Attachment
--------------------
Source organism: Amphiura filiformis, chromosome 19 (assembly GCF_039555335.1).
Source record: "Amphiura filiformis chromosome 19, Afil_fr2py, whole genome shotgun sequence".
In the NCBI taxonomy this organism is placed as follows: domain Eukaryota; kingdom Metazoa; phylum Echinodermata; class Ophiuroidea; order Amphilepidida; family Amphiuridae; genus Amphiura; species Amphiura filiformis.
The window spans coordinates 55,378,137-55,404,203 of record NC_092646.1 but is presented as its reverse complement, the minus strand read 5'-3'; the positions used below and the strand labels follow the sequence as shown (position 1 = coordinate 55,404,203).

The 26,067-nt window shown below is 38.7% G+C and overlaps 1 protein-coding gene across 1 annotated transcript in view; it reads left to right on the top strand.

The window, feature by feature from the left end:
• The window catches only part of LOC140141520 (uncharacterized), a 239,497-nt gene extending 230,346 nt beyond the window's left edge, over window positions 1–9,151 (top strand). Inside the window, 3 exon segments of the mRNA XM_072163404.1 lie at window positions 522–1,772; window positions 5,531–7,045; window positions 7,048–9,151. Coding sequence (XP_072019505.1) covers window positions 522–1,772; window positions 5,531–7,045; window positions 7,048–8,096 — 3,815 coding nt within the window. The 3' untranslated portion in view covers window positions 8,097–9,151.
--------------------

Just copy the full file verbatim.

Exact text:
Source organism: Amphiura filiformis, chromosome 19 (assembly GCF_039555335.1).
Source record: "Amphiura filiformis chromosome 19, Afil_fr2py, whole genome shotgun sequence".
In the NCBI taxonomy this organism is placed as follows: domain Eukaryota; kingdom Metazoa; phylum Echinodermata; class Ophiuroidea; order Amphilepidida; family Amphiuridae; genus Amphiura; species Amphiura filiformis.
The window spans coordinates 55,378,137-55,404,203 of record NC_092646.1 but is presented as its reverse complement, the minus strand read 5'-3'; the positions used below and the strand labels follow the sequence as shown (position 1 = coordinate 55,404,203).

The 26,067-nt window shown below is 38.7% G+C and overlaps 1 protein-coding gene across 1 annotated transcript in view; it reads left to right on the top strand.

The window, feature by feature from the left end:
• The window catches only part of LOC140141520 (uncharacterized), a 239,497-nt gene extending 230,346 nt beyond the window's left edge, over window positions 1–9,151 (top strand). Inside the window, 3 exon segments of the mRNA XM_072163404.1 lie at window positions 522–1,772; window positions 5,531–7,045; window positions 7,048–9,151. Coding sequence (XP_072019505.1) covers window positions 522–1,772; window positions 5,531–7,045; window positions 7,048–8,096 — 3,815 coding nt within the window. The 3' untranslated portion in view covers window positions 8,097–9,151.